War On Terror: Having ignored Iraqi pleas for air strikes in ISIL's infancy, when the terrorists could have been decimated, the administration ignores the Kurdish peshmerga plea for the same American weapons that ISIL has.
The targeted airstrikes ordered by President Obama last week near the Kurdish city of Erbil in northern Iraq, where we have a consulate, as ISIL forces lay siege to thousands of hungry Yazidi and Christian refugees in the mountains of northern Iraq, are welcome.
But they fall far short of what can be or could have been done if we really wanted to stop ISIL, considered by many a greater long-term threat than al-Qaida.
"The situation near Erbil was becoming more dire than anyone expected. We didn't want another Benghazi," an administration official told the New York Times. The reference was to the deaths of four Americans in the 2012 terrorist attack on our mission in Libya, where another gathering terrorist storm was ignored and a rescue or relief attempt was never made in time.
On Sunday, Sen. Lindsey Graham warned that ISIL threatens not just Iraqis, but also Americans here. Obama's strikes are insufficient to turn back ISIL and are meant just "to avoid a bad news story on his watch."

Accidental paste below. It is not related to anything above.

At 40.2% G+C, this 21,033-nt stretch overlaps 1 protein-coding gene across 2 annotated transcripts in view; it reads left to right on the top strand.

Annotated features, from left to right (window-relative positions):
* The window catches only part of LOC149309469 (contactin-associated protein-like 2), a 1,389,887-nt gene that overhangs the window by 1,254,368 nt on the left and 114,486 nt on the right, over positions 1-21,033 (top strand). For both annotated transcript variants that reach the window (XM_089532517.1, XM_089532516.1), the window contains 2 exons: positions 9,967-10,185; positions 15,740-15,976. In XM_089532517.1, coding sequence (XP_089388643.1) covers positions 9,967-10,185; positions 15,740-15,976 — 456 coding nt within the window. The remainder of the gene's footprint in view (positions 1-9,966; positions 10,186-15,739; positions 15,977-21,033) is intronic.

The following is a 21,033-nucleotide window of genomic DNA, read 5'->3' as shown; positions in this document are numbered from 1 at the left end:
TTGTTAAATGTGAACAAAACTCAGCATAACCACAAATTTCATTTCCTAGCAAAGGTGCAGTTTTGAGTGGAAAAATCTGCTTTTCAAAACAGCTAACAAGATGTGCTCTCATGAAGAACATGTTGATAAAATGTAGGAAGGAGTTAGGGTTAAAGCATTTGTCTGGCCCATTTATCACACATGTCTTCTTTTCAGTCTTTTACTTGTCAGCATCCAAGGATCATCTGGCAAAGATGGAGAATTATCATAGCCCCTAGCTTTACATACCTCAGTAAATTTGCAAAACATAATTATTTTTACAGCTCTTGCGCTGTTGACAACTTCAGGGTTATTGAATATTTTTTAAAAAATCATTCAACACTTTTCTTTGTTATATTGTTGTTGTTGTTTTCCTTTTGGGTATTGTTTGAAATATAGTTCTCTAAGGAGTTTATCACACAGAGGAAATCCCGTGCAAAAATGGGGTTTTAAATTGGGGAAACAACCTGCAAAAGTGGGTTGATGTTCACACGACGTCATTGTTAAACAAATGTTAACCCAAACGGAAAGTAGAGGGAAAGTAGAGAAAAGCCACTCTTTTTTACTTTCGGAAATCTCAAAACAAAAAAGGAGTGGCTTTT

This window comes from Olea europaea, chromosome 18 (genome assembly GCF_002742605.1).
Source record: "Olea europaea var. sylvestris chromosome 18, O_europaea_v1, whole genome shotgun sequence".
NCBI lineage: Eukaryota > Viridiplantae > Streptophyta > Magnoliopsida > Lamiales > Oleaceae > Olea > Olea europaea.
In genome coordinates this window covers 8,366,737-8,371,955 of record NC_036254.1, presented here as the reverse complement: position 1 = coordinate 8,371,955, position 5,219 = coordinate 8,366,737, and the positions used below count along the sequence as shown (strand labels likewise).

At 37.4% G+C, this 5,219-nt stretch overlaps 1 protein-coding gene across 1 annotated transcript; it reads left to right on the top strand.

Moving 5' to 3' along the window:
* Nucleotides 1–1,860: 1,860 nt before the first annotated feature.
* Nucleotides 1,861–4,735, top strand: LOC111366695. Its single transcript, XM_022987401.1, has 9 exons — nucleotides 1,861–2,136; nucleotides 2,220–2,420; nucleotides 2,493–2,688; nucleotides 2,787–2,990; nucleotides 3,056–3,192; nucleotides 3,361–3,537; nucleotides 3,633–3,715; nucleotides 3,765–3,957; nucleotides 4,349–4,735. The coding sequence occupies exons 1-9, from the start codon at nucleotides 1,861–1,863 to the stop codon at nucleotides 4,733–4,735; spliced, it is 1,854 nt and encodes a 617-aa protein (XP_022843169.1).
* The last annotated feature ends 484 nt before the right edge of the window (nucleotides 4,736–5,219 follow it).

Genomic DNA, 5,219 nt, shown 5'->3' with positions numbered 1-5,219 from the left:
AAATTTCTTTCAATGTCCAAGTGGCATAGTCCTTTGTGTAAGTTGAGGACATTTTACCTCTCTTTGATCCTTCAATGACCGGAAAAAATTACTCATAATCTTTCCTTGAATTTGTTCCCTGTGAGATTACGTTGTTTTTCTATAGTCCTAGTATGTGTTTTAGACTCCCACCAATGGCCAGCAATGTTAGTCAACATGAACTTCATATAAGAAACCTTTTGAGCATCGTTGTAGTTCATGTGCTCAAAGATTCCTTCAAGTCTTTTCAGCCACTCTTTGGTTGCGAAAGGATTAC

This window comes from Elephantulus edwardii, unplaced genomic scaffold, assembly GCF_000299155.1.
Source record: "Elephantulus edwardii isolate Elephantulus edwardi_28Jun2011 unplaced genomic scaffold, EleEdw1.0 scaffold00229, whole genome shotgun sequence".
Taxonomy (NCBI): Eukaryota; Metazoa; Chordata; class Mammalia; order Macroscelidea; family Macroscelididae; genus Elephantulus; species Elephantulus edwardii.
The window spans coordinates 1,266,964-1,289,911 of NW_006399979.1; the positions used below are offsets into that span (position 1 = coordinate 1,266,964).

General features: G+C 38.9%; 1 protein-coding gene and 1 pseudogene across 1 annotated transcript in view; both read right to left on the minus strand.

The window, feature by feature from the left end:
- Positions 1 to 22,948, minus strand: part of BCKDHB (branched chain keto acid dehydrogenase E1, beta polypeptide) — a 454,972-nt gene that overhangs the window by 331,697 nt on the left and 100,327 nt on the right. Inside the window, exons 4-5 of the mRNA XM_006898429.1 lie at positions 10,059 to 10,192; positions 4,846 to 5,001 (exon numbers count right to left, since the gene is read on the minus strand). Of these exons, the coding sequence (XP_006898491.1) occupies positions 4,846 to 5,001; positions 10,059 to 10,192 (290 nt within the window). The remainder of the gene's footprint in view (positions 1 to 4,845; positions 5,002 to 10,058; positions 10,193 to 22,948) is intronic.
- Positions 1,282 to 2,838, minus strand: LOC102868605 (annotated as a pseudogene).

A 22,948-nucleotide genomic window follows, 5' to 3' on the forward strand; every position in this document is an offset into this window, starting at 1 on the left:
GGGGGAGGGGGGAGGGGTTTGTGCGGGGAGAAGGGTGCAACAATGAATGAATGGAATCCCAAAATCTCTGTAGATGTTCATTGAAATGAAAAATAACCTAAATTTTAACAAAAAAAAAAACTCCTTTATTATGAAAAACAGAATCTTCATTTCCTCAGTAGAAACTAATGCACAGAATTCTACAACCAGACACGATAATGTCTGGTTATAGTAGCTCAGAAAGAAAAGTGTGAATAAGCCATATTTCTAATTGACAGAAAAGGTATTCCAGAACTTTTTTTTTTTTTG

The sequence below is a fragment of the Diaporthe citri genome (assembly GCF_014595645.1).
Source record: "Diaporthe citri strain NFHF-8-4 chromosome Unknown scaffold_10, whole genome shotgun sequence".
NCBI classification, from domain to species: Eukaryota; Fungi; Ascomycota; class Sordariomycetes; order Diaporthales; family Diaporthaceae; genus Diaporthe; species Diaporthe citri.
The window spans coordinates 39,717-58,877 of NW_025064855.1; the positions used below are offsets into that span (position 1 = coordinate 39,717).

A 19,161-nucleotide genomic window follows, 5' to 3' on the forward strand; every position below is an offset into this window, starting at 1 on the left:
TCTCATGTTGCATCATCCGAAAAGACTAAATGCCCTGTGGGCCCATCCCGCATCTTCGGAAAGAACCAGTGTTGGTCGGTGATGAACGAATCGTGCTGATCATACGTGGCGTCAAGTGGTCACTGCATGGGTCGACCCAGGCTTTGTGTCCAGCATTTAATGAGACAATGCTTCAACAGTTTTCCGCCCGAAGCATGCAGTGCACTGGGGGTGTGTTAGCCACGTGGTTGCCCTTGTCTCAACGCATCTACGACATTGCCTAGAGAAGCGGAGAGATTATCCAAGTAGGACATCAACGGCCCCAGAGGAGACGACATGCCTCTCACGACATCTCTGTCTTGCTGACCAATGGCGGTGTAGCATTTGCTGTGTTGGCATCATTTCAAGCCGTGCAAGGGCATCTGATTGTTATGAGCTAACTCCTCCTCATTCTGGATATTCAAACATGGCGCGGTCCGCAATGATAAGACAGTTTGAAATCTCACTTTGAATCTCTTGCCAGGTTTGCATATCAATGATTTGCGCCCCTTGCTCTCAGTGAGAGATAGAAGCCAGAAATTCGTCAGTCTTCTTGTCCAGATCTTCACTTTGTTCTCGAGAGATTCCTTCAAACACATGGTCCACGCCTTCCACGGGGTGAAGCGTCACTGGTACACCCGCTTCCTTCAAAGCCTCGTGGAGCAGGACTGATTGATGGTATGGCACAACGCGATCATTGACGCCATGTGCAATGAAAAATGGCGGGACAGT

Graham envisions "an American city in flames" someday if the ISIL caliphate established in parts of Syria and northern Iraq becomes a new haven for global terrorism. Certainly there's already a price being paid for our past indifference to the growing ISIL threat.
According to a June 11 piece in the New York Times, Iraqi Prime Minister Nuri Kamal al-Maliki on May 11 met with American diplomats and Gen. Lloyd Austin, head of Central Command, asking the U.S. for the ability to strike ISIL using drones. If that wasn't doable, Maliki said he would approve U.S. drone or airstrikes.
That request fell on deaf ears, and we passed up chances then and earlier to hit ISIL in its relative infancy as it trained and armed in the open desert.
Also falling on deaf ears were early pleas by Kurdish forces, known as Peshmerga and meaning "those who confront death," for modern weapons to fight ISIL. Armed largely with outdated Russian weapons from the Saddam Hussein era, they were being outgunned by ISIL using captured American weaponry.
"Let Washington know how serious the situation is and how big of a need we have for military support," Masrour Barzani, the Kurds' intelligence and security chief, has said. "We are left out to fight all these terrorists, all these problems on our own."
Why President Obama isn't pressuring the Maliki government to release $200 million worth of American weapons supposedly earmarked for the Kurds but were never delivered to them under the Pentagon's foreign military sales program is unclear.
Belatedly, the administration has begun providing weapons to Kurdish forces, who have started making gains against Islamic militants in northern Iraq. The source, type and amount of the weapons are unclear.
What is clear is that ISIL must be defeated, not merely contained, and that our willing allies in this campaign must be armed to the teeth and supported by an air campaign designed to get the job done.
Instead of "unbelievably small," this campaign must be unbelievably big, lest the threat by ISIL spokesman Abu Mosa to one day "raise the flag of Allah in the White House" puts us squarely in their cross hairs.
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